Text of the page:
Monday, 23 August 2010

70.3....... DONE

I'm going to actually try and make this a concise and short race report.
Yesterday I did my main "A race" for the year.
This was essentially what I had been training for all year.
Beyond that it was the next link in the chain that ultimately leads to doing a full Ironman. Suffice to say this was pretty important!

I had been really concerned over the last few weeks. I was injured. I'd been to see a physio a few times and I hadn't trained AT ALL for the last 3 weeks. You could consider it an extended taper... but my original intention would have been one more BIG week of training with 2 weeks of actual tapering (ie still training but less).
Instead I got 3 weeks of inactivity and, funnily enough, weight gain... Not ideal, but those were the cards I was dealt.

I arrived on race day excited and nervous. Nervous of what i was about to do, and even more nervous that my knee was going to pack in on me. I was early and I wandered around soaking up the atmosphere. It was awesome to bump into Lisa and her family as they had come down to give some support

As the start approached my nerves got worse... but so did the excitement.. eventually they led us out of transition and I walked with the 200 or so other competitors down to the beach.

My last open water swim was ROUGH the sea had been very choppy and rough.. this time round it was flat and still. Last time round I also went out too hard, this time round I deliberately started as slow as I could.. and the tactic worked. The swim felt easy, I stayed relaxed and even when I got thumped or kicked in the head, it didn't throw me off (too much) and despite taking in some water, I cruised the two laps in what felt like a pretty easy 30 minutes and 10 seconds. For a 2km swim I'm very happy with that, especially considering the last one was only 1500m and took me 43:35. I took my time in transition and felt ready for the bike.

The bike course was lovely. It was flat and pleasant with lovely scenery. In retrospect I realise now that I went out too hard.. but it felt good. the injured leg gave me a few twinges that caused me to hold back a little, but overall I was more than happy. Along the course the occasional spectators and the cheers from the volunteers was a fantastic boost.
At one point along the course I was going through the village of Donaghadee and totally unexpectedly saw my wife with Alexa and our friend Fiona. This unexpected site and their cheers of encouragement literally brought tears to my eyes :D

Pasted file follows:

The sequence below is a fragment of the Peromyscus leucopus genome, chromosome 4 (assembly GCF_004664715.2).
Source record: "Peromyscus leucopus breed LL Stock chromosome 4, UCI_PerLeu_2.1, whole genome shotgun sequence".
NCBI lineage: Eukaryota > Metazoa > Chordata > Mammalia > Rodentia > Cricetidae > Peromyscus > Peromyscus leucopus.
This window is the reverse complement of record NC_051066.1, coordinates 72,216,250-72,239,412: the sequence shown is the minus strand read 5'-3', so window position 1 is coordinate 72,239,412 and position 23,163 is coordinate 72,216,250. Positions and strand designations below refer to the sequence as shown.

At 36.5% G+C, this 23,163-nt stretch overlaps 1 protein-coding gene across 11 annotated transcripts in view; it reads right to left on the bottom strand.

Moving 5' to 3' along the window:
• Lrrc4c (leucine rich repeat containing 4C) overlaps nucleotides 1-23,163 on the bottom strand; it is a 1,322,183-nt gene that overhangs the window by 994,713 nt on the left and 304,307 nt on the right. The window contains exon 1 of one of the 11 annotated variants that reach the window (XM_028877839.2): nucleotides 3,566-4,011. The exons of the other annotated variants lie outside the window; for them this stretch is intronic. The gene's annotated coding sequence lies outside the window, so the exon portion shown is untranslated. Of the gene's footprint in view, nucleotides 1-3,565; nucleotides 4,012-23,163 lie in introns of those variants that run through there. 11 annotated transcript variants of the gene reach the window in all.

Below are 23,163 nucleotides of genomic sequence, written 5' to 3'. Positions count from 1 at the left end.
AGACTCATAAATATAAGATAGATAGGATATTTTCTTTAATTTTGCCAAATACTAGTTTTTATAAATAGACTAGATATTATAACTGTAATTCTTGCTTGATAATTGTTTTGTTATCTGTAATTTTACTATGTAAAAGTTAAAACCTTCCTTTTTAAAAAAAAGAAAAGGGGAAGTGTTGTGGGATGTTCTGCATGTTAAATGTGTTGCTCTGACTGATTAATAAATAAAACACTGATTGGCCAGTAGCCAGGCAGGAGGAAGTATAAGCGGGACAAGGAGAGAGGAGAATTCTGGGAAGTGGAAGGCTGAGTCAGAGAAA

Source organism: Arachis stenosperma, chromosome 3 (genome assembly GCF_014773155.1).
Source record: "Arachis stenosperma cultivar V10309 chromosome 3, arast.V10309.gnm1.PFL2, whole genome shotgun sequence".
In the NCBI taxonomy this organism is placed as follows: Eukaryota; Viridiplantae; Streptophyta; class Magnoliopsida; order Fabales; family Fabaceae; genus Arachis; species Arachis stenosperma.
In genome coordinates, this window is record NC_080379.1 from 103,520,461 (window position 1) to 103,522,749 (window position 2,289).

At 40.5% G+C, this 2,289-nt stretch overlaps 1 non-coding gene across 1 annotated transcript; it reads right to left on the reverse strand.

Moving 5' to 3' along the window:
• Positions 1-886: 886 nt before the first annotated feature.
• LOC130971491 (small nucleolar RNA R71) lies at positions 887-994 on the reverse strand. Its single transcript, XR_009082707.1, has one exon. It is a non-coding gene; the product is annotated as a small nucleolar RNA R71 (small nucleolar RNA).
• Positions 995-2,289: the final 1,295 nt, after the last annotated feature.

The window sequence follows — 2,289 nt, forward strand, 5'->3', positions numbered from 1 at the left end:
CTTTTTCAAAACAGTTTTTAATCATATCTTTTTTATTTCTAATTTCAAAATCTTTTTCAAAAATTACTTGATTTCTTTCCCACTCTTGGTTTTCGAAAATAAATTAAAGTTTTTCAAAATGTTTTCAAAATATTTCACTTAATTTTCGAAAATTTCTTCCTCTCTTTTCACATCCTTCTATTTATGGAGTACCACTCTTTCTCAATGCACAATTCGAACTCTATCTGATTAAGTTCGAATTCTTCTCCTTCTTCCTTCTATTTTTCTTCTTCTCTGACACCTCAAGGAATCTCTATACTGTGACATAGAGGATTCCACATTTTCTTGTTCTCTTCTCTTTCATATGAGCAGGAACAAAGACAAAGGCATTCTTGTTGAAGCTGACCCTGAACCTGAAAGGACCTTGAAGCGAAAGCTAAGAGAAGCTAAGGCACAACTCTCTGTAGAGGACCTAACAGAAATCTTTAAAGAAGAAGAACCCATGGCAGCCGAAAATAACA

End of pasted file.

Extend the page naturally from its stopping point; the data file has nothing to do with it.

Although I did instantly realise that tears were a loss of body fluid that I couldnt afford and knocked that on the head immediately.

According to my garmin the course was a few miles long, so my time of 3:09:32 was perfect and I was pretty much on course for my best possible scenario race day... but with the lingering injury the worry was always the run...

I racked my bike, pulled on my shoes and headed out on the run and IT HURT STRAIGHT AWAY.
Funnily enough, the majority of the pain was in the leg that wasn't previously injured... although Id been feeling some twinges in that knee, probably from overcompensating for the injury. I knew within minutes that there was no way I was running the whole course. In fact I was very worried that I was going to have to just walk the whole thing.

It took me a while to work out what to do, and the off-road nature of the majority of the course made it hard to get into a routine.. but I settled eventually into a run/walk strategy of 4 mins run, 1 min walk.
For the first half of the run it basically worked something like this
Minute 1: Oh I feel ok, cool, whoooo, yeah
Minute 2: Oh, shit, no.. this hurts
Minute 3: oh shit oh shit oh shit oh shit oh shit oh shit oh shit oh shit
Minute 5: Walk... hang on.. walking shouldn't still be hurting should it?

As I progressed through the second half... It got harder. For the last few miles, I was having to throw in little extra walk breaks now and again.
But the knowledge that I was going to finish kept me going. I had totally lost track of my time, I was convinced that I must have stopped my stopwatch and re-started it at some point and i was convinced that I was about 15-20 minutes slower than it was saying. There was no way I was going to be close to 6 hours... as long as I was under 6:30 I was going to be happy.

As I came down the hill towards the last stretch, my awesome and amazing and supportive wife was there cheering. I head the announcer saying something that led me to believe I could still make it in under 6 hours... BUT, I didn't care. In the last race, at the end, Zane was there and came out to run beside me, but I was so focused that I didn't really see him and kept running. He ran beside me, but I was disappointed in myself for not realising he was there and running with him. I was NOT going to do that again and I didn't give a shit what the time on the clock was.
I stopped dead
"Wheres Zane?"
"He is over there on the beach!"
I shouted to him and he came over.
I took his hand and asked him if he wanted to run with me and he said yes.... So we ran the last stretch, hand in hand over the finish line. There wasn't a huge crowd but the cheers were amazing from those that were there, and the fact that I was running with Zane seemed to make people cheer even more :D
I crossed the finish line in 6 hours and 10 seconds and crossing that line, holding my wonderful son's hand was an incredible feeling.